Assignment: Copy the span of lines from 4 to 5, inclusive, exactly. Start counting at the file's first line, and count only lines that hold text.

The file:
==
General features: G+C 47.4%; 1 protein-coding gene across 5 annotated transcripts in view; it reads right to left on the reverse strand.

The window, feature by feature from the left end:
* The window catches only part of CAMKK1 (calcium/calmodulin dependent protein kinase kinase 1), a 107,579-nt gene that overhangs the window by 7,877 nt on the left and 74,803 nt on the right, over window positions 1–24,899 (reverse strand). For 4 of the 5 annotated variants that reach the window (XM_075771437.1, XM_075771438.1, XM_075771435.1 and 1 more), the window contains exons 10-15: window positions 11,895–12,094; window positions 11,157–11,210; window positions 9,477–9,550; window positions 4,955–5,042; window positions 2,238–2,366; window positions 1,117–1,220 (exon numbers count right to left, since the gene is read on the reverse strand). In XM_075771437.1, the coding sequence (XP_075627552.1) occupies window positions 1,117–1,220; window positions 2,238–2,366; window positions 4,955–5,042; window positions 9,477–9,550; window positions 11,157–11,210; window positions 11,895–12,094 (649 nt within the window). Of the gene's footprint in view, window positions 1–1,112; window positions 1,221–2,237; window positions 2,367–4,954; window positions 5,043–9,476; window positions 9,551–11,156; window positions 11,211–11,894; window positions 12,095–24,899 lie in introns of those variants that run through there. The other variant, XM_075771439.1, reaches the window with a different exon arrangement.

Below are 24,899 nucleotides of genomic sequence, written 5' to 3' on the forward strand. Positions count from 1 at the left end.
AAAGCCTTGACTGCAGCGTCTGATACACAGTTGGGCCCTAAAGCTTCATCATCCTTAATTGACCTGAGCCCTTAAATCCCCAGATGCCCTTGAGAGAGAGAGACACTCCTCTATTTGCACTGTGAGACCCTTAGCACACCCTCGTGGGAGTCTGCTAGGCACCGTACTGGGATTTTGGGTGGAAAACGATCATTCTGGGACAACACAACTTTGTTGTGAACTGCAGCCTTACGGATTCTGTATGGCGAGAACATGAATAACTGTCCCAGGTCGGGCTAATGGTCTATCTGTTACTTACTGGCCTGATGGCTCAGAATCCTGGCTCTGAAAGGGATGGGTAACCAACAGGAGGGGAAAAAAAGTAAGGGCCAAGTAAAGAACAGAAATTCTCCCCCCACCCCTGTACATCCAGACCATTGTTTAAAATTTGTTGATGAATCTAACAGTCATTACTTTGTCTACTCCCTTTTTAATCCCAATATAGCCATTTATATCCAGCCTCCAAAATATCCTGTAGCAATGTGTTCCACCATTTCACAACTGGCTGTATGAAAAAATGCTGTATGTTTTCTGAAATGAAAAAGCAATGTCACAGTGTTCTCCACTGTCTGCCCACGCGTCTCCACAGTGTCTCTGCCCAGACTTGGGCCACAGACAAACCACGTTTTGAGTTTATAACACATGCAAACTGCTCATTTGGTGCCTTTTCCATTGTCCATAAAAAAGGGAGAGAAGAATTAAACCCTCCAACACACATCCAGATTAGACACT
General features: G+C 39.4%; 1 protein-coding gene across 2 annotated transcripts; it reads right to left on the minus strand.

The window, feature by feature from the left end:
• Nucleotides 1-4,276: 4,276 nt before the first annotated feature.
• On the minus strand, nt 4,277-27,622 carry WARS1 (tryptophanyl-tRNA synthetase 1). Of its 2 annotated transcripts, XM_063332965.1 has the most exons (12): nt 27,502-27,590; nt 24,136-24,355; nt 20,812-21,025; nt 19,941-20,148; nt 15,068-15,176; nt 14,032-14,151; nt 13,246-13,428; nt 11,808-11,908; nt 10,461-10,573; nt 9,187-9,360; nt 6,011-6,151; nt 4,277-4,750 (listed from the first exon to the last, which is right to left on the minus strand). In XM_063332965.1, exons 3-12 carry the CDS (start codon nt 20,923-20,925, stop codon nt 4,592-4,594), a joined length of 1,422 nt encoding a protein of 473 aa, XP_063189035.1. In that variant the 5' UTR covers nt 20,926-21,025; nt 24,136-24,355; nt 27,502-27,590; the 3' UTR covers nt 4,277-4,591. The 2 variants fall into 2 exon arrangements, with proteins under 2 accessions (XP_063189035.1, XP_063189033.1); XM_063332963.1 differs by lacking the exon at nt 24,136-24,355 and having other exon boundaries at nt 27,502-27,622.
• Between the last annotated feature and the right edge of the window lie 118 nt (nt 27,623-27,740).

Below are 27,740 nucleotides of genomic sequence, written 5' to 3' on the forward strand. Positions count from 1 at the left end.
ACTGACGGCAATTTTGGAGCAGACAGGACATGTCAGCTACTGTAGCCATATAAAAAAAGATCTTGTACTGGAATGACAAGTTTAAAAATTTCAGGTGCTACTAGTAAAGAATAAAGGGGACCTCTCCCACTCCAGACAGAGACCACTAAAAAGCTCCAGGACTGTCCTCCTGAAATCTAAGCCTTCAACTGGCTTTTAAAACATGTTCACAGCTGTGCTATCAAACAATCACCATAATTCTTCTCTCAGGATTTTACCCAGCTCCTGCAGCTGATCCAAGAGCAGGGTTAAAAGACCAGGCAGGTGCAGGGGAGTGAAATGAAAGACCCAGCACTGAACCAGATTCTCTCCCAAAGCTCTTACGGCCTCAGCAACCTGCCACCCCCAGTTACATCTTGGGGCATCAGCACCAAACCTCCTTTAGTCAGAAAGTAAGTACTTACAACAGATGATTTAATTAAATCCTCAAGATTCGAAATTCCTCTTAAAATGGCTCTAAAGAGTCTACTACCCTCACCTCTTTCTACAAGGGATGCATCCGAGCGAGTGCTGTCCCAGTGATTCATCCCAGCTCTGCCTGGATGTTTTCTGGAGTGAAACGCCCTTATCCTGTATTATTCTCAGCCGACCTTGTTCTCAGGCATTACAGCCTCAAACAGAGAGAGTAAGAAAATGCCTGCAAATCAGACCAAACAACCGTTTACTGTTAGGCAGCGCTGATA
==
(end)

Below are 24,899 nucleotides of genomic sequence, written 5' to 3' on the forward strand. Positions count from 1 at the left end.
AAAGCCTTGACTGCAGCGTCTGATACACAGTTGGGCCCTAAAGCTTCATCATCCTTAATTGACCTGAGCCCTTAAATCCCCAGATGCCCTTGAGAGAGAGAGACACTCCTCTATTTGCACTGTGAGACCCTTAGCACACCCTCGTGGGAGTCTGCTAGGCACCGTACTGGGATTTTGGGTGGAAAACGATCATTCTGGGACAACACAACTTTGTTGTGAACTGCAGCCTTACGGATTCTGTATGGCGAGAACATGAATAACTGTCCCAGGTCGGGCTAATGGTCTATCTGTTACTTACTGGCCTGATGGCTCAGAATCCTGGCTCTGAAAGGGATGGGTAACCAACAGGAGGGGAAAAAAAGTAAGGGCCAAGTAAAGAACAGAAATTCTCCCCCCACCCCTGTACATCCAGACCATTGTTTAAAATTTGTTGATGAATCTAACAGTCATTACTTTGTCTACTCCCTTTTTAATCCCAATATAGCCATTTATATCCAGCCTCCAAAATATCCTGTAGCAATGTGTTCCACCATTTCACAACTGGCTGTATGAAAAAATGCTGTATGTTTTCTGAAATGAAAAAGCAATGTCACAGTGTTCTCCACTGTCTGCCCACGCGTCTCCACAGTGTCTCTGCCCAGACTTGGGCCACAGACAAACCACGTTTTGAGTTTATAACACATGCAAACTGCTCATTTGGTGCCTTTTCCATTGTCCATAAAAAAGGGAGAGAAGAATTAAACCCTCCAACACACATCCAGATTAGACACT